Date of Award:
Master of Science (MS)
Thomas E. Lachmar
Thomas E. Lachmar
James P. Evans
Salt water is produced from the Ferron Sandstone Member of the Mancos Shale in central Utah as part of the production of coalbed methane (CBM) and is disposed of by injection predominantly into the Navajo Sandstone between 4,500 feet to 7,300 feet and is considered to be a hazardous waste. Local government agencies are concerned about the potential impacts on shallow groundwater because of this disposal method. Water samples were gathered from four shallow water-supply wells, and nine salt water disposal (SWD) wells to compare hydrochemistries as an indicator of potential mixing. Shallow water-supply wells are likely recharged by local precipitation while the source of CO2 is from atmospheric and/or soil CO2 gas and comparatively, are low in total dissolved solids. Carbonate mineral dissolution is the source of CO2 in the SWD wells and is exceptionally high in TDS. The SWD water appears to be old water and displays an evaporative signature. A geologic analysis was conducted for the Drunkards Wash gas field using 479 digital gas well logs. Three subsurface faults were identified with one fault in the north and the other two in the central part of the gas field near the eastern and western flanks. These faults were further confirmed by comparing average monthly gas and water production from the first 24 months in these faulted areas to adjacent control areas. Areas near faults reveal two to six times greater gas production than that of the associated control areas, and water production is greater by nearly an order of magnitude. This difference is likely due to the fracturing associated with the damage zone near the faults allowing for increased flow of gas and water. Due to the high injection pressures the vertical hydraulic gradient has been reversed from downward to upward. However, due to the thick sequences of shale separating the disposal aquifers and the shallow aquifers the estimated time required for the disposal waters to migrate to the surface would be at least 2,000 years. I conclude that the saline waters produced from the Ferron Sandstone are being safely sequestered in deeply buried, extensive and geologically-sealed aquifers.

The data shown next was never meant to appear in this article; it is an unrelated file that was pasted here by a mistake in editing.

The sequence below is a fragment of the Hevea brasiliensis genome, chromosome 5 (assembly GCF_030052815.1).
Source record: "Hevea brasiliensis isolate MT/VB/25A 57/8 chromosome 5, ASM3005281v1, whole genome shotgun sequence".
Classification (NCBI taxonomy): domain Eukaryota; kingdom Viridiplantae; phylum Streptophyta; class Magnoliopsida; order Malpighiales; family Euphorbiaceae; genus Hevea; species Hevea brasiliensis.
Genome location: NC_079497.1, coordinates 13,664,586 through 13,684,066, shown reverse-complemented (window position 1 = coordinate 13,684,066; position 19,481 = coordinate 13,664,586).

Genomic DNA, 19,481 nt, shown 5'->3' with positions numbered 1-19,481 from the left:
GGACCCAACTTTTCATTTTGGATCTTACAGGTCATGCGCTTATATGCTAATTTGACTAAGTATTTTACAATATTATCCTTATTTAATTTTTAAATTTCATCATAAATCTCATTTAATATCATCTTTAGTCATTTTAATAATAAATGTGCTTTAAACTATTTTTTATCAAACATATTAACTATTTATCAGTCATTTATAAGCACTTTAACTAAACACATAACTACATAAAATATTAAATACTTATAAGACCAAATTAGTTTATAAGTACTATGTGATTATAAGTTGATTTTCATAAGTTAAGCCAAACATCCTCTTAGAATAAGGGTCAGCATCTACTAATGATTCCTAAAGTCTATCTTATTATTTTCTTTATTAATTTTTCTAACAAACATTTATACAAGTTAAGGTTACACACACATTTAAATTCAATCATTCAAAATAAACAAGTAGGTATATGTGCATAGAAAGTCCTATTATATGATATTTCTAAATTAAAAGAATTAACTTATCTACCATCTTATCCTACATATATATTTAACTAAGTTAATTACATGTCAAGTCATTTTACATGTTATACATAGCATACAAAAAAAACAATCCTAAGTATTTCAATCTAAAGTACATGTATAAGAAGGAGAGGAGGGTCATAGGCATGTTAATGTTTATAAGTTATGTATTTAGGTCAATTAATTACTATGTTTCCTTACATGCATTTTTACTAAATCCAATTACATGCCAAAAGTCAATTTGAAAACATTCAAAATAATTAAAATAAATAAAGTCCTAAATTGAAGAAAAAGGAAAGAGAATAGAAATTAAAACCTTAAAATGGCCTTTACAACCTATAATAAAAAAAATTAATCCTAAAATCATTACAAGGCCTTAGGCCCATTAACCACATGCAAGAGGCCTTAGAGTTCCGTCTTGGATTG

Randall, Kevin L., "A Geologic and Hydrochemical Investigation of the Suitability of Central Utah's Navajo Sandstone for the Disposal of Saline Process Water and CO2" (2009). All Graduate Theses and Dissertations. 367.
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